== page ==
Kinderdijk gets its name from a legend dating back to the St. Elizabeth floods of 1421, in which a basket was swept ashore containing a small baby and a cat that had both remained unharmed. Today, Kinderdijk is a large open air museum close to the city of Dordrecht. It houses a series of restored windmills that were originally built as part of an elaborate water system aimed at managing and draining the wetlands.
Getting to Kinderdijk
From Rotterdam, Kinderdijk is only about 25 minutes by car. It is not possible to access the museum directly by car. So your GPS will likely navigate you to the visitor centre with its large car park. From there a shuttle bus runs to the actual museum every fifteen minutes. Or you could rent a bike and ride along the river. From the visitor centre it’s only about five kilometres by bike along a very scenic route.
Where to get your tickets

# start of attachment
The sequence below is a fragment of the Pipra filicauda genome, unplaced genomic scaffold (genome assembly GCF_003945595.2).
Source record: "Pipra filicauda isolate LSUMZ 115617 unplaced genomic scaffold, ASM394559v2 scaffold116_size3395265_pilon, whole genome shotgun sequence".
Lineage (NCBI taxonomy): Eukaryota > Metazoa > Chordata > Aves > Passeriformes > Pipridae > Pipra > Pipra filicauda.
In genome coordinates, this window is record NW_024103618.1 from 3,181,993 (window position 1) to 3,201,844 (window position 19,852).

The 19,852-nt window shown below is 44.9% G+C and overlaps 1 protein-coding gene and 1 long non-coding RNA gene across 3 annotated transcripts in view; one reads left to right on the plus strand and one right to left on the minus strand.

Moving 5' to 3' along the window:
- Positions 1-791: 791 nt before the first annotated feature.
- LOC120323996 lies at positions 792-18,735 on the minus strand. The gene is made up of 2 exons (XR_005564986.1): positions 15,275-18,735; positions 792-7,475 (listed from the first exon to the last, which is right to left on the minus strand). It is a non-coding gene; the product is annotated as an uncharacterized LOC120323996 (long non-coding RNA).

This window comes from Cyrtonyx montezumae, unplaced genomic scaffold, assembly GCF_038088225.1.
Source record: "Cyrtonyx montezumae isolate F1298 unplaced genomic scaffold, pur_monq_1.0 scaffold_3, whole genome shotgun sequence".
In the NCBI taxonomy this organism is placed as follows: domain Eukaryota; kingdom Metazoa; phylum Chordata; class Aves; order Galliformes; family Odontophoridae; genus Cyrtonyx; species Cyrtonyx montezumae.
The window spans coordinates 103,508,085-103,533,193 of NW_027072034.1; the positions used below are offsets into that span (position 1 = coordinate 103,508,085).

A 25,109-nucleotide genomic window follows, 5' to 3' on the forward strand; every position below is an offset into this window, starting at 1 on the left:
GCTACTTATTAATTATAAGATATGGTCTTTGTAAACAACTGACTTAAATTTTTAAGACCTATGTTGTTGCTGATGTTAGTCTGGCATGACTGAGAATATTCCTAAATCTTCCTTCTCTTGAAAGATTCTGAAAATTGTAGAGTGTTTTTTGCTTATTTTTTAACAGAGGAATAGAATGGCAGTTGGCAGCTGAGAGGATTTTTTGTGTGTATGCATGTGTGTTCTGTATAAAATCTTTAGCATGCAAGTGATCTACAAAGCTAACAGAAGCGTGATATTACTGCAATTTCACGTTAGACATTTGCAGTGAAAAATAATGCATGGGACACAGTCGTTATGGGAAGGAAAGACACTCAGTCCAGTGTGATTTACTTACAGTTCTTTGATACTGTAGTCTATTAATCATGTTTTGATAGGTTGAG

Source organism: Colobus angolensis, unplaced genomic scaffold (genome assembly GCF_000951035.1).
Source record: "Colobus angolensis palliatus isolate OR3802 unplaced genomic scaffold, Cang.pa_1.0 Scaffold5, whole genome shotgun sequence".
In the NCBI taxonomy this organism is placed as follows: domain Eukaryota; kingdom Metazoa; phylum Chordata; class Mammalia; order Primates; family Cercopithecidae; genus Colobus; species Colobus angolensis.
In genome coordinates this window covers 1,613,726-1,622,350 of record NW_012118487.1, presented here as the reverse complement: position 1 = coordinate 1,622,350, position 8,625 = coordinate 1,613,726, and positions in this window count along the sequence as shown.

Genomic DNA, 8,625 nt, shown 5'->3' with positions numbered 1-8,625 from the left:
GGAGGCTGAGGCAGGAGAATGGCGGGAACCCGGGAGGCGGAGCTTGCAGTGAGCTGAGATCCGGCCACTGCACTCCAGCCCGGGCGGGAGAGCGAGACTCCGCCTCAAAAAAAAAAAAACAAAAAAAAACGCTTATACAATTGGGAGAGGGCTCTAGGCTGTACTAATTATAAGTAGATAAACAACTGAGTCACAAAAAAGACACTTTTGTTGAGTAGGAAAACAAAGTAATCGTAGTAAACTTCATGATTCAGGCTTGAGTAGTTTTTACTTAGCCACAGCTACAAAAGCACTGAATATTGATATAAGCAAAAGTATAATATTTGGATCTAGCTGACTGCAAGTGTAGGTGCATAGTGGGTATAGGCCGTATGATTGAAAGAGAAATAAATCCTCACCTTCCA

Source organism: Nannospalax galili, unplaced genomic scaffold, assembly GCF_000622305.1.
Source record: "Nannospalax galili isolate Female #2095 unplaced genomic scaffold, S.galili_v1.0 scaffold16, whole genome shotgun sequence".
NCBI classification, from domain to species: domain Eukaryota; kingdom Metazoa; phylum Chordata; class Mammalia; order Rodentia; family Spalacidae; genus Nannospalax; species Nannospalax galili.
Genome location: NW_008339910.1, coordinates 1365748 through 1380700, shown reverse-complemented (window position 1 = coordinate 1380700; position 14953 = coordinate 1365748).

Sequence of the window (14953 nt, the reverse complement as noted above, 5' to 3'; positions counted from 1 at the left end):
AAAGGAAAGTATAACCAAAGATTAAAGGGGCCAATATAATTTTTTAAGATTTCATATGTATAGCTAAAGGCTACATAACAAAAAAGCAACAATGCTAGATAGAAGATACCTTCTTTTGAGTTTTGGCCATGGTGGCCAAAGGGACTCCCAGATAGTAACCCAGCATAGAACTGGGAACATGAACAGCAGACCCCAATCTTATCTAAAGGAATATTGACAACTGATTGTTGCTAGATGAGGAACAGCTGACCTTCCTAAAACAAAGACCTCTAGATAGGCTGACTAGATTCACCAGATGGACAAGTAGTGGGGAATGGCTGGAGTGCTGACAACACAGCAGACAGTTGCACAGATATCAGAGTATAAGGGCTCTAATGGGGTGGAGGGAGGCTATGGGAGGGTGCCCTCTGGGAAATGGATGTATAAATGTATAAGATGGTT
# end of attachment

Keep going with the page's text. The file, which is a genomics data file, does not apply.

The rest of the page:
The visitor centre is also where you get your tickets to enter the Kinderdijk. Alternatively, you can also purchase your ticket and access to the parking online. The parking tickets includes the use of the shuttle or bike rental.
I visited Kinderdijk at the end of April 2022, and althought there were quite a few people around, the place did not seem overly crowded. The bike ride was good fun. The place really is flat as a pancake, so you easily get by with just the one gear on the bike. Having a bike is also useful for getting around the museum, as it sprawls over quite a vast area. Other than that, it was a lovely day when I visited. The flatness of the Netherlands allows you glimpses of these really big skies that you rarely get in a place as hilly or mountainous as Switzerland.